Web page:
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Disability Equality Training

The purpose of the training is to sensitize participants to disability issues in the context of the programmes, projects and activities they support. It will introduce the basic tools and concepts that are needed to make changes to these activities. The session will be conducted by Ms Maureen Gilbert, an international expert who has also provided similar training to ILO staff in other regions.

  • Training
When Sep 04, 2009
from 01:30 AM to 05:30 AM
Where ILO Conference Room, 11th Floor Block A, UN Building, Rajdamnern Nok Avenue, Bangkok, Thailand
Contact Name
Contact Phone +662 288 1855
Attendees ILO Programme Officers, Senior Programme Assistants and other UN Agency staff dealing with programmes/projects that might link to disability issues.
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Disability Equality Training (DET) is a dynamic, participative approach to changing traditional attitudes to disability.  It uses an interactive and reflective process which aims to:

  • Sensitize participants to disability issues in the context of the programmes, projects and activities they plan, run, support or promote.
  • Introduce participants to the basic tools and concepts that they need in order to make changes to these activities, in order to ensure the equal participation of people with disabilities.

DET differs in many ways from traditional approaches to disability awareness training:

  • It works from the rights-based equality model enshrined in the UN Convention on the Rights of Persons with Disabilities.
  • It aims to identify practical solutions for promoting equality of participation by people with disabilities.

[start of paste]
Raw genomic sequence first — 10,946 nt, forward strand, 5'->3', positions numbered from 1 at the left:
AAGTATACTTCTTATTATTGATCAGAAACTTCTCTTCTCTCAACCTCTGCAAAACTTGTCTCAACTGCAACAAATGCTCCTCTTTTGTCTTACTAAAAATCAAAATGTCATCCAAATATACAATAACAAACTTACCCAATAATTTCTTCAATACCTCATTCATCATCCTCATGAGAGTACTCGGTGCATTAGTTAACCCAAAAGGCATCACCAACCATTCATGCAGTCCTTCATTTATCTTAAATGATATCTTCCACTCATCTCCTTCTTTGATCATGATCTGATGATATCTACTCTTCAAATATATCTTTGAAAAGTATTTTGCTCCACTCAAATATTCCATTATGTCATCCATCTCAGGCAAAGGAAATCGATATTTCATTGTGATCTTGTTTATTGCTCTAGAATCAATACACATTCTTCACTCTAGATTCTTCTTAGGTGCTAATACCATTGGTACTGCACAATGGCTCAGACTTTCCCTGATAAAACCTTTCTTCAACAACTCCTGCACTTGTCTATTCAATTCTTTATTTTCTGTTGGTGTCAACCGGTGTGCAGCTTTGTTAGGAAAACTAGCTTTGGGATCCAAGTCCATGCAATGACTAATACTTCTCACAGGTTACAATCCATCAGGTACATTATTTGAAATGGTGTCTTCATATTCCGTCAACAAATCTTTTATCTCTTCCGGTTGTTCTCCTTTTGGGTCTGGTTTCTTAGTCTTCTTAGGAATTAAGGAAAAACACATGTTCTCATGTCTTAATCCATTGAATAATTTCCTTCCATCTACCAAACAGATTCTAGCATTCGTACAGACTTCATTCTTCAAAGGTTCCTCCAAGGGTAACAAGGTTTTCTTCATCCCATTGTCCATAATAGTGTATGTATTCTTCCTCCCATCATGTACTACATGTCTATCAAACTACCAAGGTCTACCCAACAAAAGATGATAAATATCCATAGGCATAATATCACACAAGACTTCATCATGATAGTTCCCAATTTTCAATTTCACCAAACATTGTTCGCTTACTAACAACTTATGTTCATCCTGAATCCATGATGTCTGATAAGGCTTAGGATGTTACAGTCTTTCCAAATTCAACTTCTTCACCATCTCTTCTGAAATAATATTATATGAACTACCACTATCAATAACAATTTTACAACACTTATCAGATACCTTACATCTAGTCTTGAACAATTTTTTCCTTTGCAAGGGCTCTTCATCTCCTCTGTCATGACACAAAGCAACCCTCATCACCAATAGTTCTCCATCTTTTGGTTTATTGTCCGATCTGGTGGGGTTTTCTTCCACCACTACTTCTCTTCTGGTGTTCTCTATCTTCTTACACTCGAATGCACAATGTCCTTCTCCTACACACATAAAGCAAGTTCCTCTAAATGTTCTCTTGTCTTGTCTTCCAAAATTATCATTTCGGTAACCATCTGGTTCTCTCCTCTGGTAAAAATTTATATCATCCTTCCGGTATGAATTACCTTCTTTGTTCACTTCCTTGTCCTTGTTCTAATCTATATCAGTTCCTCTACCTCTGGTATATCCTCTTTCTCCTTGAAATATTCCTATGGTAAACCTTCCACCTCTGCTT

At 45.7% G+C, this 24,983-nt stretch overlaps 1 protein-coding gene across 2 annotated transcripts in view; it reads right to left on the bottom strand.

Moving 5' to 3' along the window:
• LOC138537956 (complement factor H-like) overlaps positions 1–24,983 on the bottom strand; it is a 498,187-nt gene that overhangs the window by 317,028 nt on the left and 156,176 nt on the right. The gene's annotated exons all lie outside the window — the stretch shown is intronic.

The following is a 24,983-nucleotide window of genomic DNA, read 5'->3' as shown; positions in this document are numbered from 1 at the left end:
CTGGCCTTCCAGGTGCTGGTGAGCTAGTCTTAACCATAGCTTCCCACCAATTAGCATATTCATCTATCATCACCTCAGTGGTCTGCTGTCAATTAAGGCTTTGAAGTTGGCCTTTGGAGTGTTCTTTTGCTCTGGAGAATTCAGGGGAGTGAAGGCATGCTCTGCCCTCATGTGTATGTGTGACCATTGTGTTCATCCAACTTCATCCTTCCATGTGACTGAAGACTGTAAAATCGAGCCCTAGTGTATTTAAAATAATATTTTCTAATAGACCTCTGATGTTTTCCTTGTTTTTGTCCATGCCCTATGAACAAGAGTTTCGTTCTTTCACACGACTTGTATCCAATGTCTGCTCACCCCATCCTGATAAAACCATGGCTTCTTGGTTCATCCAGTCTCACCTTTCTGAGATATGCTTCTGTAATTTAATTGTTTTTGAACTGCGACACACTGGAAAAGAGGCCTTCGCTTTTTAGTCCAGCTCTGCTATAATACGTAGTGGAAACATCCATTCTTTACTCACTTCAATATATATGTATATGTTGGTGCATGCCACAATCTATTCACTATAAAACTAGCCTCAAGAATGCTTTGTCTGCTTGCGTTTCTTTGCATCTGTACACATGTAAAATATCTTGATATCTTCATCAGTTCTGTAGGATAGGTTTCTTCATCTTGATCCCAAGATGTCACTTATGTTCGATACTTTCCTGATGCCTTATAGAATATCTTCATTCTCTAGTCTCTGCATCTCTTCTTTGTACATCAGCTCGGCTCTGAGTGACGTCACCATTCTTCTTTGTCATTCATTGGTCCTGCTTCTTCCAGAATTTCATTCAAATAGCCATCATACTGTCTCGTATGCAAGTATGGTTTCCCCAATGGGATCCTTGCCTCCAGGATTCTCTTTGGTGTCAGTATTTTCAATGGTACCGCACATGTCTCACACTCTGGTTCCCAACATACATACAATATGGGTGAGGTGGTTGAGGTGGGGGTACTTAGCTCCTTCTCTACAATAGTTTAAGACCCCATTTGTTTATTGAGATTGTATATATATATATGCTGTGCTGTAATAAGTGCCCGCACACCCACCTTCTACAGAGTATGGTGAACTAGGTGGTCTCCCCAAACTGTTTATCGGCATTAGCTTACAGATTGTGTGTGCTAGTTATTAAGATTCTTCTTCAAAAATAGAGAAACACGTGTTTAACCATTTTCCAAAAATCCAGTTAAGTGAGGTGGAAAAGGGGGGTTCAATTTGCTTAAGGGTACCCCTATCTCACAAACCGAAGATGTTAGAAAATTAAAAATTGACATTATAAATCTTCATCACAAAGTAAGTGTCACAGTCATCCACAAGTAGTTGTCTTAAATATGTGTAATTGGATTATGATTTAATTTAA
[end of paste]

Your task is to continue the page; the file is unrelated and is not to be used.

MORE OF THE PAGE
• It focuses closely on the implications of disability for the conceptual and practical components of participants' work.
  • It involves participants in making plans for necessary changes - practical plans that can really happen!

Very importantly, DET undertaken with professionals builds on their existing knowledge and skills as experts competent in their own fields.  It assists them to see how disability inclusion benefits their own work or core business, as well as ensuring equality for disabled people.  By rooting the learning in participants' own expertise, and being respectful of this, DET is more practical, more action-orientated, more effective and less 'threatening' than traditional methods of raising awareness of disability issues.

In the best DET the expertise of the person running the programme adds to the expertise of the participants in cooperative way.  The best way to achieve this involves the application of facilitation skills to learning goals.

This programme aims to equip participants with the skills they need to deliver DET effectively and with confidence.  During the programme participants will:

  • Learn, critique and practice the core skills necessary to design and deliver effective DET
  • Consider and develop culturally appropriate DET content
  • Explore how to target DET to suit specific audiences
  • Practice facilitation skills
  • Plan their DET strategy

As far as possible, the training will be responsive to participant needs related to the topic, and will seek to address these during the session.


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